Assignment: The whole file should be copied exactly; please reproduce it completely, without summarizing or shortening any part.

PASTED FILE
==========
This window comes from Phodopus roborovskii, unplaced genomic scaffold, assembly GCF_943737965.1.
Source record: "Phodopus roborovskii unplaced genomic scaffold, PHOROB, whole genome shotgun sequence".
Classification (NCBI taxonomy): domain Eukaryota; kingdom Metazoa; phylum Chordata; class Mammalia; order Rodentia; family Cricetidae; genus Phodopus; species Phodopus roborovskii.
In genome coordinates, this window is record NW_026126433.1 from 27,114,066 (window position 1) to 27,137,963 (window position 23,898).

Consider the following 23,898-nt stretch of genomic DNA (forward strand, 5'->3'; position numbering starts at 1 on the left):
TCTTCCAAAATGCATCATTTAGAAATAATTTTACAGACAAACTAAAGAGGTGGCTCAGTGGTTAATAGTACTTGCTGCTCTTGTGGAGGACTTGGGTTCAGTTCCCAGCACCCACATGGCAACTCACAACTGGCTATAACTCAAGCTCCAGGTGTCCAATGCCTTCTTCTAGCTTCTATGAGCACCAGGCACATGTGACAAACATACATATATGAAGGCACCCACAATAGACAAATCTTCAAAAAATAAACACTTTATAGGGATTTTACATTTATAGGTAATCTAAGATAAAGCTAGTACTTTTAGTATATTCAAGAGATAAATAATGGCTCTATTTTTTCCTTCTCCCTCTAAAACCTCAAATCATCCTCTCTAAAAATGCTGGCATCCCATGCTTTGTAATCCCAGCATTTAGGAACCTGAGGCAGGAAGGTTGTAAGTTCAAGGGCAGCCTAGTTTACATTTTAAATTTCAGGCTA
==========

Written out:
This window comes from Phodopus roborovskii, unplaced genomic scaffold, assembly GCF_943737965.1.
Source record: "Phodopus roborovskii unplaced genomic scaffold, PHOROB, whole genome shotgun sequence".
Classification (NCBI taxonomy): domain Eukaryota; kingdom Metazoa; phylum Chordata; class Mammalia; order Rodentia; family Cricetidae; genus Phodopus; species Phodopus roborovskii.
In genome coordinates, this window is record NW_026126433.1 from 27,114,066 (window position 1) to 27,137,963 (window position 23,898).

Consider the following 23,898-nt stretch of genomic DNA (forward strand, 5'->3'; position numbering starts at 1 on the left):
TCTTCCAAAATGCATCATTTAGAAATAATTTTACAGACAAACTAAAGAGGTGGCTCAGTGGTTAATAGTACTTGCTGCTCTTGTGGAGGACTTGGGTTCAGTTCCCAGCACCCACATGGCAACTCACAACTGGCTATAACTCAAGCTCCAGGTGTCCAATGCCTTCTTCTAGCTTCTATGAGCACCAGGCACATGTGACAAACATACATATATGAAGGCACCCACAATAGACAAATCTTCAAAAAATAAACACTTTATAGGGATTTTACATTTATAGGTAATCTAAGATAAAGCTAGTACTTTTAGTATATTCAAGAGATAAATAATGGCTCTATTTTTTCCTTCTCCCTCTAAAACCTCAAATCATCCTCTCTAAAAATGCTGGCATCCCATGCTTTGTAATCCCAGCATTTAGGAACCTGAGGCAGGAAGGTTGTAAGTTCAAGGGCAGCCTAGTTTACATTTTAAATTTCAGGCTA